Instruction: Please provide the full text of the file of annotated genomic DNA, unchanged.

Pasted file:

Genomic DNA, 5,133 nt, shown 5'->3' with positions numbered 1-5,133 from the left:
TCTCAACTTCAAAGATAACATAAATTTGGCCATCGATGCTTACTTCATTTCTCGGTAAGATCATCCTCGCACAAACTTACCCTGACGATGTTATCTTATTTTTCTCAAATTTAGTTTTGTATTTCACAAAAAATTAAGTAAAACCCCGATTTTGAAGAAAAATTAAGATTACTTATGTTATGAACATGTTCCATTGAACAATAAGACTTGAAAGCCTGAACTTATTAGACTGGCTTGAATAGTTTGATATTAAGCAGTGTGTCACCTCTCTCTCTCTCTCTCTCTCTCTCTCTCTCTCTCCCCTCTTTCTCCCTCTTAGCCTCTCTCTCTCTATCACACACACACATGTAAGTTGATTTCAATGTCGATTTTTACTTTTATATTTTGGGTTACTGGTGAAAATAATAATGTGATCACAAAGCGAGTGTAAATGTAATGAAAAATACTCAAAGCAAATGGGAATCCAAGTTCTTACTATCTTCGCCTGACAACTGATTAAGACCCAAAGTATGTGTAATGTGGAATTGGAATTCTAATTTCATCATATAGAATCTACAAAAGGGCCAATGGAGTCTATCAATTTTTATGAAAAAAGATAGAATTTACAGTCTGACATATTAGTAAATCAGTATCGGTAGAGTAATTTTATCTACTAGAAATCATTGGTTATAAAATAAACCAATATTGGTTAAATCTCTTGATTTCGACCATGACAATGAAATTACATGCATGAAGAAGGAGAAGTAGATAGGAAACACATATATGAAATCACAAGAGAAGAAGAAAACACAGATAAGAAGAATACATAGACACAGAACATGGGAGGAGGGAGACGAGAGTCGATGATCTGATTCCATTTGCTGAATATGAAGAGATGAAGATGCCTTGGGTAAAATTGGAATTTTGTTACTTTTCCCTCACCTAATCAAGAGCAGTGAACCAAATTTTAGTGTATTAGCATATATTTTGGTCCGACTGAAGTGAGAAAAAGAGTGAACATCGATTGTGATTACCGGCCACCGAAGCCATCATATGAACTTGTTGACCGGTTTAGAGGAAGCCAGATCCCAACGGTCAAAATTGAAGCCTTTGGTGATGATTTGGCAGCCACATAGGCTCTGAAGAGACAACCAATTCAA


Genomic DNA, 5,133 nt, shown 5'->3' with positions numbered 1-5,133 from the left:
TCTCAACTTCAAAGATAACATAAATTTGGCCATCGATGCTTACTTCATTTCTCGGTAAGATCATCCTCGCACAAACTTACCCTGACGATGTTATCTTATTTTTCTCAAATTTAGTTTTGTATTTCACAAAAAATTAAGTAAAACCCCGATTTTGAAGAAAAATTAAGATTACTTATGTTATGAACATGTTCCATTGAACAATAAGACTTGAAAGCCTGAACTTATTAGACTGGCTTGAATAGTTTGATATTAAGCAGTGTGTCACCTCTCTCTCTCTCTCTCTCTCTCTCTCTCTCTCTCCCCTCTTTCTCCCTCTTAGCCTCTCTCTCTCTATCACACACACACATGTAAGTTGATTTCAATGTCGATTTTTACTTTTATATTTTGGGTTACTGGTGAAAATAATAATGTGATCACAAAGCGAGTGTAAATGTAATGAAAAATACTCAAAGCAAATGGGAATCCAAGTTCTTACTATCTTCGCCTGACAACTGATTAAGACCCAAAGTATGTGTAATGTGGAATTGGAATTCTAATTTCATCATATAGAATCTACAAAAGGGCCAATGGAGTCTATCAATTTTTATGAAAAAAGATAGAATTTACAGTCTGACATATTAGTAAATCAGTATCGGTAGAGTAATTTTATCTACTAGAAATCATTGGTTATAAAATAAACCAATATTGGTTAAATCTCTTGATTTCGACCATGACAATGAAATTACATGCATGAAGAAGGAGAAGTAGATAGGAAACACATATATGAAATCACAAGAGAAGAAGAAAACACAGATAAGAAGAATACATAGACACAGAACATGGGAGGAGGGAGACGAGAGTCGATGATCTGATTCCATTTGCTGAATATGAAGAGATGAAGATGCCTTGGGTAAAATTGGAATTTTGTTACTTTTCCCTCACCTAATCAAGAGCAGTGAACCAAATTTTAGTGTATTAGCATATATTTTGGTCCGACTGAAGTGAGAAAAAGAGTGAACATCGATTGTGATTACCGGCCACCGAAGCCATCATATGAACTTGTTGACCGGTTTAGAGGAAGCCAGATCCCAACGGTCAAAATTGAAGCCTTTGGTGATGATTTGGCAGCCACATAGGCTCTGAAGAGACAACCAATTCAA